GAUHATI, India (AP) -- Indians began voting Monday in the world's biggest election, with the opposition heading into the polls with strong momentum on promises of economic renewal.
Voting began Monday morning in the remote northeastern states of Assam and Tripura, with many traveling along highways, dirt tracks and rickety bamboo bridges to cast their ballots.
The country's 814 million eligible voters will vote in stages over the next five weeks -- a staggered approach made necessary by India's vast size.
Results are due May 16.
Polls suggest a drubbing could be in store for the incumbent Congress party, which has been hobbled by a poor economy and corruption scandals. The opposition Bharatiya Janata Party, led by Hindu nationalist Narendra Modi, is expected to do well -- but the party may fall short of a majority.
Modi has been chief minister of western Gujarat state for the past 11 years and is credited with turning it into an industrial haven. Critics question whether the Hindu nationalist chief can be a truly secular leader over India's many cultures.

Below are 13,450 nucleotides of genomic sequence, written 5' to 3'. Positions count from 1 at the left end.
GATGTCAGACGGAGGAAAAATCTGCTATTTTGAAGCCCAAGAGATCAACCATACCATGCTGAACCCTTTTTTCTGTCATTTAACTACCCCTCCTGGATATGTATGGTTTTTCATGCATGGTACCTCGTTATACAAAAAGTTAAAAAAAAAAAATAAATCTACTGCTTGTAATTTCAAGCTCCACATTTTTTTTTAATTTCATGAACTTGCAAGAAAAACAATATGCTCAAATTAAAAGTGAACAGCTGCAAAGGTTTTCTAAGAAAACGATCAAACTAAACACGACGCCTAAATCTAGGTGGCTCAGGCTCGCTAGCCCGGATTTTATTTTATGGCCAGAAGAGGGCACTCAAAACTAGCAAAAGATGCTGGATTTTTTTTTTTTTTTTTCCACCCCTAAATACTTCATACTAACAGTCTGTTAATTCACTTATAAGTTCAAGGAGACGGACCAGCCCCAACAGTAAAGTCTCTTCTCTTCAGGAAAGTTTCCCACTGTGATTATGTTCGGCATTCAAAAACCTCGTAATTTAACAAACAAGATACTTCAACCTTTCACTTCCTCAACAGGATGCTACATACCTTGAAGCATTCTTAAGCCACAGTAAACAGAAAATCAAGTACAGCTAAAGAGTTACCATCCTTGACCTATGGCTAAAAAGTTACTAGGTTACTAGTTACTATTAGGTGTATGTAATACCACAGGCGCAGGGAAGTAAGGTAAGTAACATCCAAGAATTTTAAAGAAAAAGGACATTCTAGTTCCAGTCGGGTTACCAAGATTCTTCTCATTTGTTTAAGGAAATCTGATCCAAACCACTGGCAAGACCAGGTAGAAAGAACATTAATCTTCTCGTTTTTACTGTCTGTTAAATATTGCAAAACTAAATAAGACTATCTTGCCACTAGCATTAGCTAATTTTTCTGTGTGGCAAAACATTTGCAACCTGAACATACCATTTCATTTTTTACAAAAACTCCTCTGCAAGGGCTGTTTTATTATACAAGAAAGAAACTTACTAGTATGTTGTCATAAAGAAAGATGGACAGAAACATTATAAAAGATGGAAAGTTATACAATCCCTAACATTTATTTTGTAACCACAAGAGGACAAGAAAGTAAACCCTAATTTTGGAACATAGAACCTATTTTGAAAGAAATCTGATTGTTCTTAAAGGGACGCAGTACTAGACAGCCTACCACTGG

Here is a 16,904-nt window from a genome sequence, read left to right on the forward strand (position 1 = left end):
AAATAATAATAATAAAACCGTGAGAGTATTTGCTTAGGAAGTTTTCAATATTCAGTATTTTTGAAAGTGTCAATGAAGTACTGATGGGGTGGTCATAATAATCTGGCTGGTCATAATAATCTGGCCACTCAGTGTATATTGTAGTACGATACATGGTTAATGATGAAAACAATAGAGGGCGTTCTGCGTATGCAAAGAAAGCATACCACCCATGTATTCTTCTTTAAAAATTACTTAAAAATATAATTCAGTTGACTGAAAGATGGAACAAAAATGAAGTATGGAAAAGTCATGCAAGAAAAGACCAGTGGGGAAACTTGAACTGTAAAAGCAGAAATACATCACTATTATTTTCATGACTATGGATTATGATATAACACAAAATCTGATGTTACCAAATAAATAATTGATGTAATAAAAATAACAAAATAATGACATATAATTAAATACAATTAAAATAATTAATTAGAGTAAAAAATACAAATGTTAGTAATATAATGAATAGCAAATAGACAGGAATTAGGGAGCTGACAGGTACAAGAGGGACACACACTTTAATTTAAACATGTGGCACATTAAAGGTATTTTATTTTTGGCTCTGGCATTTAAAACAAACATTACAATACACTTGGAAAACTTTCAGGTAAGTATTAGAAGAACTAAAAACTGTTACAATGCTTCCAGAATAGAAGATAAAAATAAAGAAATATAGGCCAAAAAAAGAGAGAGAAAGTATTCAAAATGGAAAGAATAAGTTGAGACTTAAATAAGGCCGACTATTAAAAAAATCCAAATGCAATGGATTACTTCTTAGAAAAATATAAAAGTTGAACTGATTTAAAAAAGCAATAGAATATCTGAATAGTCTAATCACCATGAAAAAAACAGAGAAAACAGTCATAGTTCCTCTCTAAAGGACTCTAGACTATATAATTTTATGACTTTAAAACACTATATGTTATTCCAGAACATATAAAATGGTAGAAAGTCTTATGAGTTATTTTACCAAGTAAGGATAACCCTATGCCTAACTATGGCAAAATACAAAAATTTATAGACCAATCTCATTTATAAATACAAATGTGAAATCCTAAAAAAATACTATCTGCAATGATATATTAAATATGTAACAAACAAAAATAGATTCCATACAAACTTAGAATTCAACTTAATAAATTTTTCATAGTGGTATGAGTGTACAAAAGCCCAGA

Elections in India are generally considered free and fair, and even the powerful often fall to defeat at the hands of voters. But there are still challenges, with age-old traditions of caste loyalty, patriarchy and nepotism often influencing voting patterns.
And in a large swath cutting across the vast hinterland of the Indian subcontinent, rebels inspired by Chinese revolutionary leader Mao Zedong have called for a boycott of the polls. The armed guerrillas always threaten to disrupt national elections, and this year is no different.
"Several ethnic insurgent groups and Maoist rebels may try violence to disrupt the polls. We are not taking chances and have deployed nearly 25,000 police and paramilitary men for smooth voting," A. P Raut, Additional Director General of the Assam Police, told The Associated Press on Monday.
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